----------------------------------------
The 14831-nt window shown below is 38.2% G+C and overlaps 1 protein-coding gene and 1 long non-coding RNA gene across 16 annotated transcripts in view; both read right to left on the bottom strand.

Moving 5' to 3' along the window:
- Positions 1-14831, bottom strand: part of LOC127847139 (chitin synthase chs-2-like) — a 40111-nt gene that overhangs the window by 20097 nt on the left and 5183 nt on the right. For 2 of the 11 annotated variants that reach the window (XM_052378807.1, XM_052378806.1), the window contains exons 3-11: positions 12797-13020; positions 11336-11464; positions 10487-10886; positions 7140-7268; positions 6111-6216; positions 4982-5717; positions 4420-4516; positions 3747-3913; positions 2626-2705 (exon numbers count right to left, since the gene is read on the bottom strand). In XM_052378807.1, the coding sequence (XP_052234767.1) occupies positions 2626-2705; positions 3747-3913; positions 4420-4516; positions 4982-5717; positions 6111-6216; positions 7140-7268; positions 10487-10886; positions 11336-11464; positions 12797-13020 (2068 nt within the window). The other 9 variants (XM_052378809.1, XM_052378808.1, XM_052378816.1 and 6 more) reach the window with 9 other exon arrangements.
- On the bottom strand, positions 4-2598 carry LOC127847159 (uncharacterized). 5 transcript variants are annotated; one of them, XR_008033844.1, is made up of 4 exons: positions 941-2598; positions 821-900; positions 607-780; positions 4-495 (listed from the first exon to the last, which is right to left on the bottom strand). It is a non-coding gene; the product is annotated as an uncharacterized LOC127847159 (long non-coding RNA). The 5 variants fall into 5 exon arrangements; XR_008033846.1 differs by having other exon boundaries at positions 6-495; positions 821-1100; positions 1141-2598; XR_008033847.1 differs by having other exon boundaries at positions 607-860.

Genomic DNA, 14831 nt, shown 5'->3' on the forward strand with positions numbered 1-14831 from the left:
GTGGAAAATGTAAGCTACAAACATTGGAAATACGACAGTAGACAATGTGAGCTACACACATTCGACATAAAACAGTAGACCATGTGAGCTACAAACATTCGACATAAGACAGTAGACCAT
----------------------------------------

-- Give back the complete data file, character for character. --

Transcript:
The 14831-nt window shown below is 38.2% G+C and overlaps 1 protein-coding gene and 1 long non-coding RNA gene across 16 annotated transcripts in view; both read right to left on the bottom strand.

Moving 5' to 3' along the window:
- Positions 1-14831, bottom strand: part of LOC127847139 (chitin synthase chs-2-like) — a 40111-nt gene that overhangs the window by 20097 nt on the left and 5183 nt on the right. For 2 of the 11 annotated variants that reach the window (XM_052378807.1, XM_052378806.1), the window contains exons 3-11: positions 12797-13020; positions 11336-11464; positions 10487-10886; positions 7140-7268; positions 6111-6216; positions 4982-5717; positions 4420-4516; positions 3747-3913; positions 2626-2705 (exon numbers count right to left, since the gene is read on the bottom strand). In XM_052378807.1, the coding sequence (XP_052234767.1) occupies positions 2626-2705; positions 3747-3913; positions 4420-4516; positions 4982-5717; positions 6111-6216; positions 7140-7268; positions 10487-10886; positions 11336-11464; positions 12797-13020 (2068 nt within the window). The other 9 variants (XM_052378809.1, XM_052378808.1, XM_052378816.1 and 6 more) reach the window with 9 other exon arrangements.
- On the bottom strand, positions 4-2598 carry LOC127847159 (uncharacterized). 5 transcript variants are annotated; one of them, XR_008033844.1, is made up of 4 exons: positions 941-2598; positions 821-900; positions 607-780; positions 4-495 (listed from the first exon to the last, which is right to left on the bottom strand). It is a non-coding gene; the product is annotated as an uncharacterized LOC127847159 (long non-coding RNA). The 5 variants fall into 5 exon arrangements; XR_008033846.1 differs by having other exon boundaries at positions 6-495; positions 821-1100; positions 1141-2598; XR_008033847.1 differs by having other exon boundaries at positions 607-860.

Genomic DNA, 14831 nt, shown 5'->3' on the forward strand with positions numbered 1-14831 from the left:
GTGGAAAATGTAAGCTACAAACATTGGAAATACGACAGTAGACAATGTGAGCTACACACATTCGACATAAAACAGTAGACCATGTGAGCTACAAACATTCGACATAAGACAGTAGACCAT